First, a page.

Meningitis

Meningitis is an infection of the fluid of a person's spinal cord and the fluid that surrounds the brain. People sometimes refer to it as spinal meningitis. Meningitis is usually caused by a viral or bacterial infection. Knowing whether meningitis is caused by a virus or bacterium is important because the severity of illness and the treatment differ. Viral meningitis is generally less severe and resolves without specific treatment, while bacterial meningitis can be quite severe and may result in brain damage, hearing loss, or learning disability. For bacterial meningitis, it is also important to know which type of bacteria is causing the meningitis because antibiotics can prevent some types from spreading and infecting other people. Before the 1990s, Haemophilus influenzae type b (Hib) was the leading cause of bacterial meningitis, but new vaccines being given to all children as part of their routine immunizations have reduced the occurrence of invasive disease due to H. influenzae. Today, Streptococcus pneumoniae and Neisseria meningitidis are the leading causes of bacterial meningitis.

 

Neisseria meningitidis in Wyoming

There have been a total of 26 cases of invasive N. meningitidis cases from 2001 through 2011. The average age of patients with invasive N. meningitidis was 23 years, the median was 15.5 years; with a range from 4 months to 86 years.  Four of the invasive N. meningitidis resulted in death.

A chart of case counts by county for 2001-2011 can be found here:

N. meningitidis case by county 2001-2011

 

United States Statistics

 

Rate of Meningococcal Disease* by Age, United States, 1999-2008

 

 *Source: CDC Active Bacterial Core Surveillance

 

Frequently Asked Questions (FAQ's)

What are the signs and symptoms of meningitis?

High fever, headache, and stiff neck are common symptoms of meningitis in anyone over the age of 2 years. These symptoms can develop over several hours, or they may take 1 to 2 days. Other symptoms may include nausea, vomiting, discomfort looking into bright lights, confusion, and sleepiness. In newborns and small infants, the classic symptoms of fever, headache, and neck stiffness may be absent or difficult to detect, and the infant may only appear slow or inactive, or be irritable, have vomiting, or be feeding poorly. As the disease progresses, patients of any age may have seizures.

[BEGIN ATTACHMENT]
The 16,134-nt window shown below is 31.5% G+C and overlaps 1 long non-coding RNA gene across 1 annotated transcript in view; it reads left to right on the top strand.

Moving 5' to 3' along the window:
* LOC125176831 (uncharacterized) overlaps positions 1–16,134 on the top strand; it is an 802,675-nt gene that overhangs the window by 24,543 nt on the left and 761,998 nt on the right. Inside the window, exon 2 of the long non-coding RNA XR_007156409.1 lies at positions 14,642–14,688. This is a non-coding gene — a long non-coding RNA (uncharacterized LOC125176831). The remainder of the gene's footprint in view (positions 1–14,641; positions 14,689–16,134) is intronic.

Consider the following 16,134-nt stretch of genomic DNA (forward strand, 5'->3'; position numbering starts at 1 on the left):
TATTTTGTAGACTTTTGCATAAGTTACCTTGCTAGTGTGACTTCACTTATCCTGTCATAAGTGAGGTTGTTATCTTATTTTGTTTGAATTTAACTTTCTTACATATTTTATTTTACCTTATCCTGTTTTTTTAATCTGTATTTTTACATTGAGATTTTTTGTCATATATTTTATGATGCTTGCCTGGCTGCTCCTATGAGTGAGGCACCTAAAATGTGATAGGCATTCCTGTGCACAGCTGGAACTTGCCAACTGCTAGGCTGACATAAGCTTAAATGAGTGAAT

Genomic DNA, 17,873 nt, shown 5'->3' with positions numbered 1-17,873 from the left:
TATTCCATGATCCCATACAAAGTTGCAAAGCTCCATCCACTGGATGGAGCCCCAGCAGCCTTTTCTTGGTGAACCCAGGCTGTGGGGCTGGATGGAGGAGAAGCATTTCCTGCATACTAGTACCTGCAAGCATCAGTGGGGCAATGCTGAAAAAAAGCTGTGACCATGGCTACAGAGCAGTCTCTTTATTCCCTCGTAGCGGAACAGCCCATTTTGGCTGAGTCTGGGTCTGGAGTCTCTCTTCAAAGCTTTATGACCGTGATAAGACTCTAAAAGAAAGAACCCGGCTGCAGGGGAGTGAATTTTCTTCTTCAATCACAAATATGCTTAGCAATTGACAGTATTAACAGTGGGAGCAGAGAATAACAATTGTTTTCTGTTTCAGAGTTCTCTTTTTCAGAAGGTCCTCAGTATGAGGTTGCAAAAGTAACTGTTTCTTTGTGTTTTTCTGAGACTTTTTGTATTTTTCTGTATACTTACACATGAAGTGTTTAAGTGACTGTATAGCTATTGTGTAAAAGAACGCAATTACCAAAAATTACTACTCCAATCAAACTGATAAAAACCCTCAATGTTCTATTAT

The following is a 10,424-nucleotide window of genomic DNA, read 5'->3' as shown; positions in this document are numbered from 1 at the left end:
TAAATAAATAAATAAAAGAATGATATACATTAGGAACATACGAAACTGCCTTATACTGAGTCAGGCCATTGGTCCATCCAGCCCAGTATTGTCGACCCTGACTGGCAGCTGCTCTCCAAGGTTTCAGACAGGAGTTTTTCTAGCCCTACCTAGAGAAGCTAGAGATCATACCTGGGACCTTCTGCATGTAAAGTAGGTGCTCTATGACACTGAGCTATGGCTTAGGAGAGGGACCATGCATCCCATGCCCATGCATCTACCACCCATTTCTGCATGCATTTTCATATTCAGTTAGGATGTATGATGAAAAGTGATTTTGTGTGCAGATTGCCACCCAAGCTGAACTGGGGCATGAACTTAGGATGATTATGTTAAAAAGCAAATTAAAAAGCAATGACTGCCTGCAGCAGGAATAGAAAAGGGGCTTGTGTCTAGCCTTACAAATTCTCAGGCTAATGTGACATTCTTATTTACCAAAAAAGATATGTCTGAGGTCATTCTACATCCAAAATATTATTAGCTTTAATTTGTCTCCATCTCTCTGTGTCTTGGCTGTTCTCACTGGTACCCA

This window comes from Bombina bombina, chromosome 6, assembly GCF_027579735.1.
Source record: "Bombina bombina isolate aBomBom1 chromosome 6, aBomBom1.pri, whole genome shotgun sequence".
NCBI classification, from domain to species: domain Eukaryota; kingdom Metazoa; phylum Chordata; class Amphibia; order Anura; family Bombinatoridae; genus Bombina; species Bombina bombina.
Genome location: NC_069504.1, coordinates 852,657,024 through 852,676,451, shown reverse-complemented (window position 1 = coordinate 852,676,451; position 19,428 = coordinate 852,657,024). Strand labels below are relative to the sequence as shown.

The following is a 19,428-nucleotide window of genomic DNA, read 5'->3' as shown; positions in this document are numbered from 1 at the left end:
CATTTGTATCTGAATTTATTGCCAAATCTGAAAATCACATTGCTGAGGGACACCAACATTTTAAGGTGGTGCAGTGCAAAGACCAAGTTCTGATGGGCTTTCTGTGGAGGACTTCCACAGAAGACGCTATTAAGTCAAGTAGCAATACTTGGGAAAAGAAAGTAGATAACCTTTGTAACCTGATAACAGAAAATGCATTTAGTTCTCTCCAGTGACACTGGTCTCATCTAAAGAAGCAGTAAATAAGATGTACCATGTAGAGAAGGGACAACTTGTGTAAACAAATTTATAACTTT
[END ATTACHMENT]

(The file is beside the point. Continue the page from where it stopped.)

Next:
How is meningitis diagnosed?

Early diagnosis and treatment are very important. If symptoms occur, the patient should see a doctor immediately. The diagnosis is usually made by growing bacteria from a sample of spinal fluid. The spinal fluid is obtained by performing a spinal tap, in which a needle is inserted into an area in the lower back where fluid in the spinal canal is readily accessible. Identification of the type of bacteria responsible is important for selection of correct antibiotics.

 

Can meningitis be treated?

Bacterial meningitis can be treated with a number of effective antibiotics. It is important, however, that treatment be started early in the course of the disease. Appropriate antibiotic treatment of most common types of bacterial meningitis should reduce the risk of dying from meningitis to below 15%, although the risk is higher among the elderly.

 

Is meningitis contagious?

Yes, some forms of bacterial meningitis are contagious. The bacteria are spread through the exchange of respiratory and throat secretions (i.e., coughing, kissing). Fortunately, none of the bacteria that cause meningitis are as contagious as things like the common cold or the flu, and they are not spread by casual contact or by simply breathing the air where a person with meningitis has been.

However, sometimes the bacteria that cause meningitis have spread to other people who have had close or prolonged contact with a patient with meningitis caused by Neisseria meningitidis (also called meningococcal meningitis). People in the same household or day-care center, or anyone with direct contact with a patient's oral secretions (such as a boyfriend or girlfriend) would be considered at increased risk of acquiring the infection. People who qualify as close contacts of a person with meningitis caused by N. meningitidis should receive antibiotics to prevent them from getting the disease.

 

Who is at risk of getting meningitis?

Children, adolescents, college freshmen living in dormitories, laboratorians, military recruits residing in barracks, people with underlying medical conditions such as a damaged or entirely removed spleen, or immune system disorders, as well as people traveling to countries in which meningitis is endemic are all groups at increased risk of getting meningitis. People in close contact to a confirmed case are also at increased risk.

 

 For the Latest Vaccine Information, visit:

 http://www.cdc.gov/meningitis/vaccine-info.html